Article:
Steve Bellona, the Buildings & Grounds January guest blogger, is Hamilton College’s associate vice president for facilities and planning.
Colleges and universities have taken a leadership role in working towards more sustainable operations, as evidenced by the American College & University Presidents Climate Commitment. However, as economic pressures mount, a question arises: How well will these environmental programs compete with other priorities within the college? How can we keep our sustainability efforts at the forefront as we climb out of this economic downturn? I have been asked these questions many times in the past few months, but I have always returned to the same answer — the fundamentals of environmental stewardship remain unchanged.
As a young engineer in the late 1970s, I worked on many conservation projects that were short-lived. At the time, they seemed to make sense, but in retrospect they lacked any capacity to last. Removing light bulbs from fixtures only led to further questions later, when people asked why the light was out. Installing lower-wattage bulbs without ensuring adequate lighting levels only provided the impetus for higher-wattage bulb to be returned in short order. Conservation programs were mandates that lacked any educational justification. And as energy prices dropped and energy appeared abundant, conservation disappeared from the landscape.
It’s easy to understand that being a good steward of the environment requires solutions that have staying power and can be inculcated into our daily routines. Finding such solutions will take time and hard work, but not necessarily lots of money. Like other institutions, Hamilton College is in the midst of developing a climate action plan to meet one of its pledges under the Presidents Climate Commitment. With members representing all constituencies on the campus, there will be considerable conversation on how to proceed. Understanding how far individuals will go in making sacrifices in personal comfort, establishing expectations of each other, and agreeing on the level to which environmental stewardship is important to the institution are all central to success.
Establishing a list of priority projects that provide the largest carbon reductions while anticipating a tight fiscal future presents a significant challenge. Our first hurdle has been understanding the magnitude of the challenge. While we expect to review financial requirements eventually, getting all the ideas on the table first is critical to realizing what we have in our arsenal to achieve our goals. The next hurdle, and toughest to clear, will be putting our thoughts into a document that our Sustainability Committee can get out to the campus community for review. The third hurdle will be achieving a level of consensus that will allow the plan to move forward.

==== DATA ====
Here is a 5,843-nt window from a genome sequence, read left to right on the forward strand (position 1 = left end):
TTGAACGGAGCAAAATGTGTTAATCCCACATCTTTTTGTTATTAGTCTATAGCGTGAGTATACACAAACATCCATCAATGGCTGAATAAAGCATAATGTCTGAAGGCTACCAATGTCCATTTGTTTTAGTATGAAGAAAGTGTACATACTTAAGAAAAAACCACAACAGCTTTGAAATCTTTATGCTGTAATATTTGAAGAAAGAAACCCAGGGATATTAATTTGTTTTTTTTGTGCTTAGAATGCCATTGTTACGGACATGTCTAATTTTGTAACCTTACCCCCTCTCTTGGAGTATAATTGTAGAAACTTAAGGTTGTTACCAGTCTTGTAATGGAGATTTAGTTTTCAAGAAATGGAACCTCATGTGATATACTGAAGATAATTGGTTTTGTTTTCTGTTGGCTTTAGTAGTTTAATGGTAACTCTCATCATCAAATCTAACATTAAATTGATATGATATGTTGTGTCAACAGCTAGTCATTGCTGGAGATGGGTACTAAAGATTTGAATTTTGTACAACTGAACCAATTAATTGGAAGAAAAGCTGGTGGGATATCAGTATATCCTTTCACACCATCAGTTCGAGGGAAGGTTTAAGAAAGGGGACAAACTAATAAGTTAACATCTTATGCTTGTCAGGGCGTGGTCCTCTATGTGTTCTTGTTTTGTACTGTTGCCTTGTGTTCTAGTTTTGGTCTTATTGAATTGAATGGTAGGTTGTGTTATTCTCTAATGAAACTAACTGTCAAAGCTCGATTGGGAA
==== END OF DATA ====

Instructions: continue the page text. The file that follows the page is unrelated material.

This planning document is our moment as a community to have an impact on our future, and we can do it now in an economic downturn. If the plan is thoughtful, it can help us as an institution to move through, and out of, the downturn while also keeping our collective eyes on the environment. It’s time to roll up the sleeves, have the conversation, and continue the journey we have only recently embarked upon.
And let’s still remember the lessons of the 70’s. At Hamilton, we recently changed out a bank of bulbs in our new science building. This time around, though, we studied the problem, developed a solution that everyone agreed to, instituted this into our purchasing and custodial procedures, and saved 28,000 kilowatt-hours. I think the solution will stick, and it looks good too. —Steve BellonaReturn to Top